Education

There’s no failure, just opportunity: a teacher’s journey to code

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Computer Science Education Week is an annual event to get kids excited about the possibilities of coding. As a part of CSEdWeek this year, we unveiled a new coding activity that lets students create their own Google logo, using block-based coding and video tutorials. Abigail Ramirez, a middle school teacher from Pomona Unified School District, tried out the activity in her computer science classroom, and spoke to us about the activity, as well as the importance of computer science in her students’ lives.

Tell us about how you got started with coding.

When I was in the third grade, my dad bought an old computer (the kind that required giant floppy disks) and challenged my siblings and me to set it up. “Reader Rabbit”—a reading and spelling game that we liked—didn’t work properly, so we had to take out the manual, read the code, fix the code, then fix the game. We didn’t even know we were programming, we just wanted to play on the computer! Fast forward years later, my congregation needed support with our website, so I turned to YouTube and Udacity to learn more. And two months after that, I attended a week-long CS institute at Harvey Mudd College, which is where my CS education officially began.

And now you teach computer science—how did you end up doing that?

I’m probably the least likely CS teacher. I’m originally an English teacher, and have the privilege of teaching at the school that I attended, which happens to be 94 percent Title I (meaning the majority of the kids have free or reduced lunch). Most of my students have college and career dreams, and they’ll be the first in their family to go down that path. While attending the CS Institute at Harvey Mudd, I realized there was so much potential in computer science. It could help build a positive future for kids who can’t see the light at the end of the tunnel, have untapped potential, or simply need access to 21st century skills.

I realized there was so much potential in computer science. It could help build a positive future for kids who can’t see the light at the end of the tunnel.

Eventually, with the support of my administrator, I got the greenlight to pilot a couple of CS classes at my school. Now I teach a class called Middle Years Computer Science, which is where I tried out this year’s CSEdWeek coding activity.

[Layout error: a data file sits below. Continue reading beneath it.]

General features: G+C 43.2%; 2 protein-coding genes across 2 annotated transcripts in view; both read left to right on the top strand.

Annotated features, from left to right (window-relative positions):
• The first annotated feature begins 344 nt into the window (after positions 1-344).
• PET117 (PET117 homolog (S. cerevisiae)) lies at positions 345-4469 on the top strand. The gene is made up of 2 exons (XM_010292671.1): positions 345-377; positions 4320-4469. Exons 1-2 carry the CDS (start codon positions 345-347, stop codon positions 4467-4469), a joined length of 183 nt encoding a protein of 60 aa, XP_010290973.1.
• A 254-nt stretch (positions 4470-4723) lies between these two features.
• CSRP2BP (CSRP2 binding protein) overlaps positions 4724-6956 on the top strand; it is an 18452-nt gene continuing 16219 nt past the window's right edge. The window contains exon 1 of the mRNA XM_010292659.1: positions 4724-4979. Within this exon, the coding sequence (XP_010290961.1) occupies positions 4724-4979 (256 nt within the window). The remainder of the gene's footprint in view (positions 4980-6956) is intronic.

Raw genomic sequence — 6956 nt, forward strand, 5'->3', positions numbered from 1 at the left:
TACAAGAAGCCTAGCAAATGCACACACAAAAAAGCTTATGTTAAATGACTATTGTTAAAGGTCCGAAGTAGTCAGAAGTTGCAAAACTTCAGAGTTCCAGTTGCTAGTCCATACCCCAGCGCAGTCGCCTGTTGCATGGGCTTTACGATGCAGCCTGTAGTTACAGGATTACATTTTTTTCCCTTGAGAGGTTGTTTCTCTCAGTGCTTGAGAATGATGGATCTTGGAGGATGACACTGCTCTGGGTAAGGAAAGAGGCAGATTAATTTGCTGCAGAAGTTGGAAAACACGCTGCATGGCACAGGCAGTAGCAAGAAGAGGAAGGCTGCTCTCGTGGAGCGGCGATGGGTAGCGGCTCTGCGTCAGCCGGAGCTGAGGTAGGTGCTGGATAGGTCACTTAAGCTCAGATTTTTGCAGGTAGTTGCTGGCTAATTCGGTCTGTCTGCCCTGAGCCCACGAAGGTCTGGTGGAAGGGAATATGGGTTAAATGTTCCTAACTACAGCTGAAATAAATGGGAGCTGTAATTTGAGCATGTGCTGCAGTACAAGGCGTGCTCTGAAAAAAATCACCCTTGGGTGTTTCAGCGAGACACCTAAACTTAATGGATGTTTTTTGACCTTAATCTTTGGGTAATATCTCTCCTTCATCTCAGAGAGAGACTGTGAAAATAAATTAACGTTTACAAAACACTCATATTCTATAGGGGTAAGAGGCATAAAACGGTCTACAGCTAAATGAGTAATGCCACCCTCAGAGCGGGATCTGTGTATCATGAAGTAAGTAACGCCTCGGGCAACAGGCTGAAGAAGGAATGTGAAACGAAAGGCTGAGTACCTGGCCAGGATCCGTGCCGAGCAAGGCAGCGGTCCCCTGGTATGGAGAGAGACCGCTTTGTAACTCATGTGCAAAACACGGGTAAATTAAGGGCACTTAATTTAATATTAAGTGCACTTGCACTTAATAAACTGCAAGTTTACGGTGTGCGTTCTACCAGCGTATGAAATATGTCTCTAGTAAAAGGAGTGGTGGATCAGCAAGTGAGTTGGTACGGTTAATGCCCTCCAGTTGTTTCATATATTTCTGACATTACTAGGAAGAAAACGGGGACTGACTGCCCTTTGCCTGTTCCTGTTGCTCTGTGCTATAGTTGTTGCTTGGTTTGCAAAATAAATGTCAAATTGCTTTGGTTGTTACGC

How did the kids react to the coding activity?

When they found out they could design and program their own Google logo, the excitement went through the roof. Both seasoned coders and those who were new to coding came away with a sense of community and purpose. They expressed that their simple logos had the possibility of changing someone's day, putting some joy in someone's heart, inspiring people to act, and creating awareness.

What are some of the most creative approaches that the kids took to completing the activity?

Kids are imaginative and innovative by nature, and when they get access to a creative tool like programming, the sky's the limit. The students created some really heartfelt logos featuring concepts celebrating foster care and adoption using broadcasting codes (this means that letters in the logo will move in some way, based on a command that you give another letter). Others created music videos, complete with Google-themed fidget spinners. Some daring students even created motion-sensor interactive games using their webcam, and experimented with food-shaped logos.

How did the students work together to problem-solve during the activity?

I encourage my students to think of themselves as “lead learners,” meaning each individual has a skill, expertise, or idea to share with their classmates—and when they talk through each other’s ideas, it usually leads to an even better result. Coding gives students the flexibility to see what others are doing and immediately apply it, yet expand on it to increase their own skill. Besides, this shared experience is too awesome to keep to oneself—collaboration is a natural outcome. When something didn’t work in a manner they intended, you could see that students were using persistence and critical thinking to debug the block errors. When they were stuck, they would seek each other out as expert help.

Did this activity change any perceptions of coding the kids had before doing the activity?

Coding can be scary. But if you eliminate the doubt, mix in lots of fun, and allow for collaboration, coding barriers can be debugged. From the start, we established that there is no failure in their code, just an opportunity to increase their coding and debugging abilities. In the end, the students felt a sense of accomplishment from creating a program that sprung from their imagination.

How do the kids envision using computer science in the future? Have you seen their skills progress over time?

A lot of students have decided that’s the field that they want to go into. I get to be their hypemaster—I help keep the momentum going, to inspire them to pursue computer science. I also try to show them how these skills would be used out in the real world. I start each class with a “CS moment,” which is a video clip of a company that uses computer science—video gaming, for example, shows the kids that they could apply CS to things they’re already doing.

How have you noticed that learning about CS has positively impacted your students?

I can see the joy radiate out of them when they’re learning and practicing. A student once said to me, “I can change the world right now, I just need to figure out the source code.” So for me, it’s all about getting them to the next step.

As an English teacher, I gave my kids a voice. As a computer science teacher, I help them create their future.

And they get to decide what it is, and where they’ll go.